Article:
Concept collector Robert Earl has teamed up with the financial backer of the Brio and Bravo Italian casual-dining brands to buy 45 of the chains’ locations for $50,000 in cash, $25 million in forgiven credit and $4 million in assumed liabilities.
The deal is subject to the approval of the bankruptcy court overseeing the operation of the chains’ parent, FoodFirst Global Restaurants. FoodFirst filed for Chapter 11 protection on April 10. At the time, the company owned 100 restaurants, down from the 110 that were in operation when Brio and Bravo were acquired for $100 million in May 2018. The chains had generated $400 million in annual systemwide sales in 2017.
Court documents reveal that Earl’s Earl Enterprises (EE) approached FoodFirst around the time of the filing with an offer to manage the brands. The parties also discussed a debtor-in-possession loan from EE, with the stated understanding that the arrangements would likely lead to EE’s acquisition of FoodFirst. Two other interested parties dropped out of the pursuit of an acquisition at that time, according to the court filings.
After the bankruptcy filing, the investment firm GP Investments joined forces with EE to purchase $30 million of notes held against FoodFirst’s assets by two of its lenders. GP had been the source of financing of Brio and Bravo’s purchase in May 2018. The other principal in the deal was Brad Blum, a past head of Olive Garden and Burger King. Blum said he intended to use the two Italian chains as the foundation for a new sort of company that aimed for healthful dining and sustainable operations as means to financial success, and was named CEO. Blum was replaced in that position by former Applebee's president Steve Layt in late January.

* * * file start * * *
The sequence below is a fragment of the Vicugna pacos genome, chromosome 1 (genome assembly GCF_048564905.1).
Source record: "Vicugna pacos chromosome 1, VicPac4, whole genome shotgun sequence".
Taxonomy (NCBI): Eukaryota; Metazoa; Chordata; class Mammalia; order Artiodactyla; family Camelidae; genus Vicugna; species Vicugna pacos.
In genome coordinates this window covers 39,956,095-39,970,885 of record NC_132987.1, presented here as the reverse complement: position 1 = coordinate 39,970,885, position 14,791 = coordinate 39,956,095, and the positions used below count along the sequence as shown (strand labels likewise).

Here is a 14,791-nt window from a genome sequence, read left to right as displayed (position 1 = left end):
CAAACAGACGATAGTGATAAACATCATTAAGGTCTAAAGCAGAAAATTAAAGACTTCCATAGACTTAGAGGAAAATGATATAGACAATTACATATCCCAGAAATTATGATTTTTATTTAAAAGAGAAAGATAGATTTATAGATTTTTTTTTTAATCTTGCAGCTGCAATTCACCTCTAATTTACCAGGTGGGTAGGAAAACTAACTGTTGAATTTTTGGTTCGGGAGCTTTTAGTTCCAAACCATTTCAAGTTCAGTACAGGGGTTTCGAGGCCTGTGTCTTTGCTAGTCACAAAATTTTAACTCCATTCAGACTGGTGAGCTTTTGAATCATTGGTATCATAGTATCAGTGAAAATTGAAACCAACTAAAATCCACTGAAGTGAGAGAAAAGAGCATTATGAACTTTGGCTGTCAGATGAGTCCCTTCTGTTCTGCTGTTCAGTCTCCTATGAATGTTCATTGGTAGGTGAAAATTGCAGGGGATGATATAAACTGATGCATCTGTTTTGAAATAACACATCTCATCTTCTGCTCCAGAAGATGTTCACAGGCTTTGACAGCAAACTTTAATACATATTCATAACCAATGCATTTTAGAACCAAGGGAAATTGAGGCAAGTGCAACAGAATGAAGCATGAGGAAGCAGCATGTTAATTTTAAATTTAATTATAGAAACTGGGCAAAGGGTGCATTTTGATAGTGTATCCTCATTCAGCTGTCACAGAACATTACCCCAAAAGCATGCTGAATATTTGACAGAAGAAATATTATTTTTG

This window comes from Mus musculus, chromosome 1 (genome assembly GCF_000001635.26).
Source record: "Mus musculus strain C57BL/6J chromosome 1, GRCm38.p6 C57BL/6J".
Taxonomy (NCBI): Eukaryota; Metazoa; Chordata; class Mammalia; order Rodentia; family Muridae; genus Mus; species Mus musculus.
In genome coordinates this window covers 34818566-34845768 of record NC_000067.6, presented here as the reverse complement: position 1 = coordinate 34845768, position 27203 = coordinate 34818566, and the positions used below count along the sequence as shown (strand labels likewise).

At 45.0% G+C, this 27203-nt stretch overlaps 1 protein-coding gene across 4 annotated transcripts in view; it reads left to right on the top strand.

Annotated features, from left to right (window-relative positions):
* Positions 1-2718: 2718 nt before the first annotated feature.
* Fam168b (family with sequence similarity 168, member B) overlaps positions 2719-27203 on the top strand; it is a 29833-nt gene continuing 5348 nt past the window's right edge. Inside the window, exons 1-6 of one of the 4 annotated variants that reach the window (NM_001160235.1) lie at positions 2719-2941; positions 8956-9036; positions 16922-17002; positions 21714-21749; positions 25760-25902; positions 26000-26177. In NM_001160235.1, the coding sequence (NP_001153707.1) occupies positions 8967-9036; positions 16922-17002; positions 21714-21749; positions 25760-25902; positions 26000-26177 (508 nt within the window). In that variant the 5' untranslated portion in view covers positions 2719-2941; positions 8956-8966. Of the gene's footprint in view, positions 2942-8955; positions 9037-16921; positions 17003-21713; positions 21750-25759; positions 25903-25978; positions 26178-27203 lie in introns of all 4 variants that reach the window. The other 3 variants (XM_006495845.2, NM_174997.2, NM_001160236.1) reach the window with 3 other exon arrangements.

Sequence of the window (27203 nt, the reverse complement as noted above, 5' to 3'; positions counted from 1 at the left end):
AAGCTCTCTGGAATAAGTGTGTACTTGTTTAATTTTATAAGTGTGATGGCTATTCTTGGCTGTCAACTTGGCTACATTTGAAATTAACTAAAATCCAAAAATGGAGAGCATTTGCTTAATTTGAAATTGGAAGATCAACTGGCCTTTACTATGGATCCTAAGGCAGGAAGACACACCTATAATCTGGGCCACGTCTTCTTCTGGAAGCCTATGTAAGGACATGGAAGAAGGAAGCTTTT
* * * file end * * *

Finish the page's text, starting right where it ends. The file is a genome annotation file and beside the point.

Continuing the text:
The deal highlighted in documents filed with the Florida bankruptcy court reveal that the GP-EE purchasing partnership—technically GPEE Loan LLC—could raise the $25 million credit-bid portion of its offer to as much as $40 million. But the court papers state that the assets of Brio and Bravo covered in the deal are unlikely to fetch more cash.
The documents indicate that 29 Brio and Bravos are currently in operation, with another 53 closed restaurants still under lease. It was unclear how the 45 properties sought by GPEE break down between open and closed stores, and Brio versus Bravo. The former is more upscale than its sister concept. The full names of the concepts are Brio Italian Mediterranean and Bravo Fresh Italian.
The deal would increase Earl’s restaurant interests by about 23%. His 200 current restaurants include the Planet Hollywood, Buca di Beppo and Bertuccis full-service chains, along with the Earl of Sandwich limited-service operation. EE has also been creating virtual restaurants that offer food for delivery and takeout only. The fare is prepared in the kitchens of other Earl concepts, primarily Buca di Beppo, a family-style Italian concept that does little lunch business.
The deal is the latest example of operators finding opportunity where others see severely distressed concepts. Last week, a bankruptcy court approved the $93 million acquisition of Craftworks Holdings, parent of Logan’s Roadhouse and other full-service concepts, by its lead lender for $93 million in forgiven debt. The same financial institution, Fortress Credit, also took control of the 300-unit Krystal quick-service chain through a credit bid of $27 million and the assumption of $21 million in liabilities. Krystal had been operating under bankruptcy protection since January, with $65 million in debt.
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